1. Stages of Psychometric Measure Development: The Example of the Generalized Expertise Measure (GEM)

    Science.gov (United States)

    Germain, Marie-Line

    2006-01-01

    This paper chronicles the steps, methods, and presents hypothetical results of quantitative and qualitative studies being conducted to develop a Generalized Expertise Measure (GEM). Per Hinkin (1995), the stages of scale development are domain and item generation, content expert validation, and pilot test. Content/face validity and internal…

  2. In vivo wall shear measurements within the developing zebrafish heart.

    Directory of Open Access Journals (Sweden)

    R Aidan Jamison

    Full Text Available Physical forces can influence the embryonic development of many tissues. Within the cardiovascular system shear forces resulting from blood flow are known to be one of the regulatory signals that shape the developing heart. A key challenge in investigating the role of shear forces in cardiac development is the ability to obtain shear force measurements in vivo. Utilising the zebrafish model system we have developed a methodology that allows the shear force within the developing embryonic heart to be determined. Accurate wall shear measurement requires two essential pieces of information; high-resolution velocity measurements near the heart wall and the location and orientation of the heart wall itself. We have applied high-speed brightfield imaging to capture time-lapse series of blood flow within the beating heart between 3 and 6 days post-fertilization. Cardiac-phase filtering is applied to these time-lapse images to remove the heart wall and other slow moving structures leaving only the red blood cell movement. Using particle image velocimetry to calculate the velocity of red blood cells in different regions within the heart, and using the signal-to-noise ratio of the cardiac-phase filtered images to determine the boundary of blood flow, and therefore the position of the heart wall, we have been able to generate the necessary information to measure wall shear in vivo. We describe the methodology required to measure shear in vivo and the application of this technique to the developing zebrafish heart. We identify a reduction in shear at the ventricular-bulbar valve between 3 and 6 days post-fertilization and demonstrate that the shear environment of the ventricle during systole is constantly developing towards a more uniform level.

  3. In vivo wall shear measurements within the developing zebrafish heart.

    Science.gov (United States)

    Jamison, R Aidan; Samarage, Chaminda R; Bryson-Richardson, Robert J; Fouras, Andreas

    2013-01-01

    Physical forces can influence the embryonic development of many tissues. Within the cardiovascular system shear forces resulting from blood flow are known to be one of the regulatory signals that shape the developing heart. A key challenge in investigating the role of shear forces in cardiac development is the ability to obtain shear force measurements in vivo. Utilising the zebrafish model system we have developed a methodology that allows the shear force within the developing embryonic heart to be determined. Accurate wall shear measurement requires two essential pieces of information; high-resolution velocity measurements near the heart wall and the location and orientation of the heart wall itself. We have applied high-speed brightfield imaging to capture time-lapse series of blood flow within the beating heart between 3 and 6 days post-fertilization. Cardiac-phase filtering is applied to these time-lapse images to remove the heart wall and other slow moving structures leaving only the red blood cell movement. Using particle image velocimetry to calculate the velocity of red blood cells in different regions within the heart, and using the signal-to-noise ratio of the cardiac-phase filtered images to determine the boundary of blood flow, and therefore the position of the heart wall, we have been able to generate the necessary information to measure wall shear in vivo. We describe the methodology required to measure shear in vivo and the application of this technique to the developing zebrafish heart. We identify a reduction in shear at the ventricular-bulbar valve between 3 and 6 days post-fertilization and demonstrate that the shear environment of the ventricle during systole is constantly developing towards a more uniform level.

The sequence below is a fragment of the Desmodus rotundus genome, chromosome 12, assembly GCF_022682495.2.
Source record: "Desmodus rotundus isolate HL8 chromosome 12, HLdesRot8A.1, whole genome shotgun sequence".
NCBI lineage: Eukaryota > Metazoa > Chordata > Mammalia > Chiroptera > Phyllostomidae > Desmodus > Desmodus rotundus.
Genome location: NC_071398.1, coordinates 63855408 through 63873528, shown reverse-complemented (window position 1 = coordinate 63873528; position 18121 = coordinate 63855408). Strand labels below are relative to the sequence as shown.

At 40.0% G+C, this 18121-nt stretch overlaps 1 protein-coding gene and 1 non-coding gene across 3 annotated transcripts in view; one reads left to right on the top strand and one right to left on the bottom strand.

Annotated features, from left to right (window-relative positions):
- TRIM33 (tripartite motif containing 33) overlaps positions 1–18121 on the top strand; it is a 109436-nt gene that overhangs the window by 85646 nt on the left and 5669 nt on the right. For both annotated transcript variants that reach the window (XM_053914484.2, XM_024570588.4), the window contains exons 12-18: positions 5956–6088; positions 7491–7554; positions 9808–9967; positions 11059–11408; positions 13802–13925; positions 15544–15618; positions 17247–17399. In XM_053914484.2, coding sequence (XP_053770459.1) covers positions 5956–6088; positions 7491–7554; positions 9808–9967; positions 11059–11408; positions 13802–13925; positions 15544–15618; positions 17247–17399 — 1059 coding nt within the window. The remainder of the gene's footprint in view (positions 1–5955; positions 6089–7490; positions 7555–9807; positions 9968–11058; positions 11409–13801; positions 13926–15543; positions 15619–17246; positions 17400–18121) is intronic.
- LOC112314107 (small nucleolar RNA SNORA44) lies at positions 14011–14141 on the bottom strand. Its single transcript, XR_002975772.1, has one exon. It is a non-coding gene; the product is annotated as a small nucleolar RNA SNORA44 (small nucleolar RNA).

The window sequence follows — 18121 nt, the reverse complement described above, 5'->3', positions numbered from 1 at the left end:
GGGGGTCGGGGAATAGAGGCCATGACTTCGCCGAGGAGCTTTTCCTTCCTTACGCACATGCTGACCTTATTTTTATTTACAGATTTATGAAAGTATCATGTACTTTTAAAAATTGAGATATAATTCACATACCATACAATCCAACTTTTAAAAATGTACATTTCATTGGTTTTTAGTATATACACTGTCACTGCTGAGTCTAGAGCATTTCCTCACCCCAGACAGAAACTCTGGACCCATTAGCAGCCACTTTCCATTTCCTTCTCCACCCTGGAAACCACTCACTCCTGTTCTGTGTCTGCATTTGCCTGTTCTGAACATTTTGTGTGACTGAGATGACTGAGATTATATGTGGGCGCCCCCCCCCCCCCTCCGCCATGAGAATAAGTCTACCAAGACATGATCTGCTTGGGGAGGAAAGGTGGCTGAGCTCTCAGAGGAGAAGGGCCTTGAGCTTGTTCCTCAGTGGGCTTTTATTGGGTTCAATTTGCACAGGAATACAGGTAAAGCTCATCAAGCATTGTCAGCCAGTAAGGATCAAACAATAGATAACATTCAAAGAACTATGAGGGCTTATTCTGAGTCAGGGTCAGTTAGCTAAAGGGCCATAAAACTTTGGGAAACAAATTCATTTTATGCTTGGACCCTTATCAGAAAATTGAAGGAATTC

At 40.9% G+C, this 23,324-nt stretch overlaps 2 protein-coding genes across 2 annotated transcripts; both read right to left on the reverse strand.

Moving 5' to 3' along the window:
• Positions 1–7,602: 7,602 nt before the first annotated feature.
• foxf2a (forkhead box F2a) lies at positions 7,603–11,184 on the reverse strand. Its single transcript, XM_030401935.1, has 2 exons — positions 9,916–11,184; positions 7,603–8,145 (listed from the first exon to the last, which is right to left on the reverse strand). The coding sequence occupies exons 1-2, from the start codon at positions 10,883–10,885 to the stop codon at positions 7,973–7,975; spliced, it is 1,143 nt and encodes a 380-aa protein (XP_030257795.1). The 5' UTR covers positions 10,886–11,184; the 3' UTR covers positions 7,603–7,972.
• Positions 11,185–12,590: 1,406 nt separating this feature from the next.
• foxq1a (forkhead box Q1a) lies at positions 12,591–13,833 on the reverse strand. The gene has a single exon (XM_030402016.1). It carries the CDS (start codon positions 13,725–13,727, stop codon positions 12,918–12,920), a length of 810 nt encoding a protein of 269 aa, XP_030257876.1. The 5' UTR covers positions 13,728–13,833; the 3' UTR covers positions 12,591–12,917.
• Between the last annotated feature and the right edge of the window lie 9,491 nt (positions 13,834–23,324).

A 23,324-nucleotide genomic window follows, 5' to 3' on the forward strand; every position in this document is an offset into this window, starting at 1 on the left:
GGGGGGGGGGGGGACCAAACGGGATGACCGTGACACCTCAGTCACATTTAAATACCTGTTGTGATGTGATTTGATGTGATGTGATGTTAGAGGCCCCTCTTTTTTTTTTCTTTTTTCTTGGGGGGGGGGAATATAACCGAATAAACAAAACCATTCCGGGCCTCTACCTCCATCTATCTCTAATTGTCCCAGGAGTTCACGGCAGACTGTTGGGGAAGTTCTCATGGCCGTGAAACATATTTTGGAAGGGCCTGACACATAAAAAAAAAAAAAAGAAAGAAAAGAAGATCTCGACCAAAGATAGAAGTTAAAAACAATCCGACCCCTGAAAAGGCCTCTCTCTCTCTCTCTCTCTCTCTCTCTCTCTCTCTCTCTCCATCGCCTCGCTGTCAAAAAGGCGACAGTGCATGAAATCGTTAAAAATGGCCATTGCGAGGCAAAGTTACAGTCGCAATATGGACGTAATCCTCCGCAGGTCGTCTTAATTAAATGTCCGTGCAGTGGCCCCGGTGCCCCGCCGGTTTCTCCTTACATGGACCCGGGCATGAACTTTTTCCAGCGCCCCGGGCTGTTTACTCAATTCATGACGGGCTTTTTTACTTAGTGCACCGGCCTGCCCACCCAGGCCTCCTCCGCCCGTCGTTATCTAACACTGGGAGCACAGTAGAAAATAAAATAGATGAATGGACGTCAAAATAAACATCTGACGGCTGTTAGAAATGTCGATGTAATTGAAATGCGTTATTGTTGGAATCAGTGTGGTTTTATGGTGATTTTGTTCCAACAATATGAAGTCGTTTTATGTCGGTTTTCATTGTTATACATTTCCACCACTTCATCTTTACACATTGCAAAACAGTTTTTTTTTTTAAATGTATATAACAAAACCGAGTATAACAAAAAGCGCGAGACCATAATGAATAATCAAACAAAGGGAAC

4. Development of on-board vehicle measurements for emergency situations

    International Nuclear Information System (INIS)

    Dollo, R.; Renier, S.; Testini, Y.; Sontag, M.

    1992-01-01